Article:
Having little to add to Meghan O'Rourke's eloquent and persuasive examination of C.S. Lewis' Narnia books and the author's allegedly overriding Christianity, it falls to this resident film critic to say that The Chronicles of Narnia: The Lion, the Witch and the Wardrobe (Touchstone) has been turned into an entertaining, emotional, and surprisingly intimate movie—an epic saga of fauns and talking (Cockney) beavers and evil sorceresses and triumphal resurrections and massive, sweeping battles that nonetheless feels … small.
I don't mean that slightingly. The Lion, the Witch, etc. begins and ends in the imagination of children experiencing a profound loss—in this case, a rain of German bombs on London, after which the four Pevensie children (Georgie Henley, Skander Keynes, William Moseley, and Anna Popplewell) are exiled (for their own protection) to the country manse of a distant relative. In the absence of a mother and a father (or of any supportive parental figure), in a universe turned upside down, the Pevensies enter a world in which—with the aid of a gravely resplendent lion, Aslan (voiced by Liam Neeson)—they overcome their earthly fears and desires and fight to vanquish an evil (and vaguely Aryan-Fascist) witch (Tilda Swinton).
There's plenty of busy, Lord of the Rings-like sprawl, but it's the fleeting images that matter most. When little Lucy (Georgie Henley is the most endearing and expressive child actor of the millennium) enters the formidable wardrobe and emerges on the other side of some fur coats into a snow-covered forest, it's less the setting that captures your imagination. (This isn't one of those fancy, Tim Burton-like Expressionist dazzlers.) It's the snowflake on the little girl's eyelash. It's Lucy's wonder at this place and at the faun (James McAvoy) who befriends her, betrays her, and then—his conscience getting the best of him—helps her to escape.
As directed by Andrew Adamson, whose previous directorial credits are for movies that were computer-generated (Shrek and Shrek 2), this is a surprisingly tender and unshowy piece of work. The pacing is leisurely and the atmosphere terribly English—until the big lion-sacrifice scene, which has a touch of Mel Gibson-esque cruelty. But then it should, shouldn't it? There isn't a trace of humanity in the albino Queen Elizabeth I (or is she Star Trek'sBorg Queen?) who encases her enemies in ice and smothers the spirit of the land of Narnia with an endless winter—while simultaneously casting out Christmas. (Fascist! Liberal!)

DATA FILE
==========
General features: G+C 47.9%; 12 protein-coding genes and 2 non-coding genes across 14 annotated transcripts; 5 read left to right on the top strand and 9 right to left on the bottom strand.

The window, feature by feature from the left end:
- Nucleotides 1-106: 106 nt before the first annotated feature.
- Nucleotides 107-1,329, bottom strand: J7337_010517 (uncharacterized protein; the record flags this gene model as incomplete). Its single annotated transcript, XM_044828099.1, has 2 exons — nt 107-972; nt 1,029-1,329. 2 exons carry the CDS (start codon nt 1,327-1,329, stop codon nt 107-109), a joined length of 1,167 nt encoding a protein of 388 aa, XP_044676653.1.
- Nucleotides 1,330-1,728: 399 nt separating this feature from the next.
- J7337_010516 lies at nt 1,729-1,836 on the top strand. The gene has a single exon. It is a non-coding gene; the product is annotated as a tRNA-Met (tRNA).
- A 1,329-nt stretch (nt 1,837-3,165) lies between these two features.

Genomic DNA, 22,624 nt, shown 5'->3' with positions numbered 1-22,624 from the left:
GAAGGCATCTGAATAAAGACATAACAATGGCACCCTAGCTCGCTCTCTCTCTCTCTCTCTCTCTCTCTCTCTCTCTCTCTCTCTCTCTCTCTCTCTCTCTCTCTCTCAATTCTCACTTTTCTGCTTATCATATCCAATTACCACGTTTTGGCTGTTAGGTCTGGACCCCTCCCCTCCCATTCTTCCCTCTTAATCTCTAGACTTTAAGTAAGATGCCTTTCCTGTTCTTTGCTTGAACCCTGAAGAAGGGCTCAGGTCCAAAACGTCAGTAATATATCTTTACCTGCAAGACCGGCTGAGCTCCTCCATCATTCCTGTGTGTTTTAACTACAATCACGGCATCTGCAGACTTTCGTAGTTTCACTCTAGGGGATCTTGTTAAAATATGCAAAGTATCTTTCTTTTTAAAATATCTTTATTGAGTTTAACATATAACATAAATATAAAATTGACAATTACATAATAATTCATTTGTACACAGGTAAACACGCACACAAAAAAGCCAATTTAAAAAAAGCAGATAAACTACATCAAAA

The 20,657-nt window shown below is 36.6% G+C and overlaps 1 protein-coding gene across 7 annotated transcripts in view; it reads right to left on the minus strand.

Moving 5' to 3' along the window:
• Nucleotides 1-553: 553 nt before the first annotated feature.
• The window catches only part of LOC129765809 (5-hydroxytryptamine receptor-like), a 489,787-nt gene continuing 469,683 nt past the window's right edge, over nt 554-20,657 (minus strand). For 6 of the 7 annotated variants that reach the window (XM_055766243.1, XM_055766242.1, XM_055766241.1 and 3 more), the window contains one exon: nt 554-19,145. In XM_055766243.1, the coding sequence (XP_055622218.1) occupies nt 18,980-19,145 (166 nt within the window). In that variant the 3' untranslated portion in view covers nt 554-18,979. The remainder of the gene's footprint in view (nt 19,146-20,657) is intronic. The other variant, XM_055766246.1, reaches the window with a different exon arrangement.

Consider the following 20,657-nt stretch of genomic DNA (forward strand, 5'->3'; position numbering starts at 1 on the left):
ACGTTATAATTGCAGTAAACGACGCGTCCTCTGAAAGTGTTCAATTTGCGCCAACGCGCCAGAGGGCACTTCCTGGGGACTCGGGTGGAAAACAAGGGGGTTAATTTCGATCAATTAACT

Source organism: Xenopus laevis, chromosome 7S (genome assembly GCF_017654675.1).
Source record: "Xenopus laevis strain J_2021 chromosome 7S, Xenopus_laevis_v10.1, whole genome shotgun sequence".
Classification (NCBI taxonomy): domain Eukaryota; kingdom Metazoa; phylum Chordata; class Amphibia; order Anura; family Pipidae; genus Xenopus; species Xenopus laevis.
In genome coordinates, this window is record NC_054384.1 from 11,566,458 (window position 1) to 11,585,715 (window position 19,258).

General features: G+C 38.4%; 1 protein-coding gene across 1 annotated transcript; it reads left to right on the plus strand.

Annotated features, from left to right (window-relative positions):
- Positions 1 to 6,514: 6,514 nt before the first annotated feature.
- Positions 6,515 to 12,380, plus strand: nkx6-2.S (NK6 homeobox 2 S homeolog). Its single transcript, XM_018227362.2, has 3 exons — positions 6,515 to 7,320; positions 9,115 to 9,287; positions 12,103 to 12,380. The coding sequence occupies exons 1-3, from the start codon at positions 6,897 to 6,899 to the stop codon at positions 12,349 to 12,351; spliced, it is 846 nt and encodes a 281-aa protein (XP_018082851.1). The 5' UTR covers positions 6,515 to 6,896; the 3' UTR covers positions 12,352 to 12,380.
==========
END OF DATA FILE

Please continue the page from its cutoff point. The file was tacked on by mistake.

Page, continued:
The wrong kind of people (you know who they are) could project a lot of different messages on this fantasy-allegory—right wing, left wing, fundamentalist (anything but atheist). But, like Meghan, I prefer to leave its archetypes—well, archetypal. For kids and kids-at-heart, the best thing about The Lion, the Witch and the Wardrobe is that in spite of its horrific flourishes and occasional brutalities, it depicts a fundamentally safe and reassuring universe in which the fallen are healed and no human sin is terrible enough to go unforgiven. And while Darwinism and Christianity have been torn asunder lately by our more obnoxious elements (you know who you are), it is a vision that is profoundly adaptive ... 3:25 p.m. PST
The tale of an orphaned Japanese girl sold into a house of geishas-in-training (it features nasty-taskmaster crones and a reigning—wildly jealous—diva), Arthur Golden's bestselling novel Memoirs of a Geisha should have yielded a transporting movie: Dickens in silk kimonos. But as directed by Rob Marshall (Chicago), it's barely there. Memoirs of a Geisha (Columbia) isn't completely clueless, like Alan Parker's cinematic nonevent, Angela's Ashes. But like Parker's dud it skips lightly over the surface of its rich material, more preoccupied with making pretty pictures than dipping below the surface so that you can experience the world through the eyes of its traumatized, yet increasingly savvy, heroine.
It has been something of a scandal in Asia that the principal actresses are Chinese and Malaysian, the idea being that they're better box-office in international (white) markets than Japanese women, and that, really: Who'll know the difference? And everyone speaks (rather mushy) English anyway. Why, look! It's the lovely Zhang Ziyi from Crouching Tiger, Hidden Dragon and House of Flying Daggers as the grown Sayuri, who works her way up from chambermaid to be one of Japan's most renowned geishas. In this world of element-based horoscopes, Sayuri is supposed to be something of a water spirit (she has blue milky eyes), but Zhang has always struck me as a fire spirit in waifish form. Even with the trickle of water on the soundtrack, she seems miscast, and so does her sometime co-star, the earthy Michelle Yeoh, in the role of Sayuri's allegedly ethereal geisha tutor.
In Golden's book, you constantly register the irony that Sayuri's rise to power depends on her skill at appearing servile. But with its lickety-split pacing (no image lingers) and romantic John Williams score (what big-budget movie set in Asia is complete without Yo-Yo Ma?), this Memoirs of a Geisha has neither overtones nor undertones. Marshall is a theater guy with a taste for backstage bitchery, and the only thing that clicks is the Japanese All About Eve motif—Gong Li's Hatsumomo hissing witchily at poor Sayuri. Rumor has it that Gong learned a lot of her English dialogue phonetically, but she's the one member of the cast who speaks with any musicality. That makes sense in a movie that could only have been saved by singing and dancing.